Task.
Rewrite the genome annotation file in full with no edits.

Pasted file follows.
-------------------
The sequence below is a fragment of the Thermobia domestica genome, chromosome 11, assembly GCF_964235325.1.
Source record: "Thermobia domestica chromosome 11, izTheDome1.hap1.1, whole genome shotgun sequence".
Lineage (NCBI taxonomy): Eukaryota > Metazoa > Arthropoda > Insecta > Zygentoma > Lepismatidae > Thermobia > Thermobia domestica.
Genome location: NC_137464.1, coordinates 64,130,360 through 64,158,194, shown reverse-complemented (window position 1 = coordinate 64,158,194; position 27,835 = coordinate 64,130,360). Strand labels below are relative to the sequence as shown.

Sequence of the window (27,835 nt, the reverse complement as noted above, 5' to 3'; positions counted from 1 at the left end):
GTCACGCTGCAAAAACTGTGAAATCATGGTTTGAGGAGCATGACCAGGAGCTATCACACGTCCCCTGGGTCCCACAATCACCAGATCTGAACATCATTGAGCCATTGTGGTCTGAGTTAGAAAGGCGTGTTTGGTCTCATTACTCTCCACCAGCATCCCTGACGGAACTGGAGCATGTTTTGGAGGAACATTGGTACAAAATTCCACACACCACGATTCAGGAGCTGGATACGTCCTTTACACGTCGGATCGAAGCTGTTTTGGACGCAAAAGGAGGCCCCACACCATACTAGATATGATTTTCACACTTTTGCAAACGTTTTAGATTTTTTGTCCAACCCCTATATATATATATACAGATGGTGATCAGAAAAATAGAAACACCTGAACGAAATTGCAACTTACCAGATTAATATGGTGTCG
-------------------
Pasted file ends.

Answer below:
The sequence below is a fragment of the Thermobia domestica genome, chromosome 11, assembly GCF_964235325.1.
Source record: "Thermobia domestica chromosome 11, izTheDome1.hap1.1, whole genome shotgun sequence".
Lineage (NCBI taxonomy): Eukaryota > Metazoa > Arthropoda > Insecta > Zygentoma > Lepismatidae > Thermobia > Thermobia domestica.
Genome location: NC_137464.1, coordinates 64,130,360 through 64,158,194, shown reverse-complemented (window position 1 = coordinate 64,158,194; position 27,835 = coordinate 64,130,360). Strand labels below are relative to the sequence as shown.

Sequence of the window (27,835 nt, the reverse complement as noted above, 5' to 3'; positions counted from 1 at the left end):
GTCACGCTGCAAAAACTGTGAAATCATGGTTTGAGGAGCATGACCAGGAGCTATCACACGTCCCCTGGGTCCCACAATCACCAGATCTGAACATCATTGAGCCATTGTGGTCTGAGTTAGAAAGGCGTGTTTGGTCTCATTACTCTCCACCAGCATCCCTGACGGAACTGGAGCATGTTTTGGAGGAACATTGGTACAAAATTCCACACACCACGATTCAGGAGCTGGATACGTCCTTTACACGTCGGATCGAAGCTGTTTTGGACGCAAAAGGAGGCCCCACACCATACTAGATATGATTTTCACACTTTTGCAAACGTTTTAGATTTTTTGTCCAACCCCTATATATATATATACAGATGGTGATCAGAAAAATAGAAACACCTGAACGAAATTGCAACTTACCAGATTAATATGGTGTCG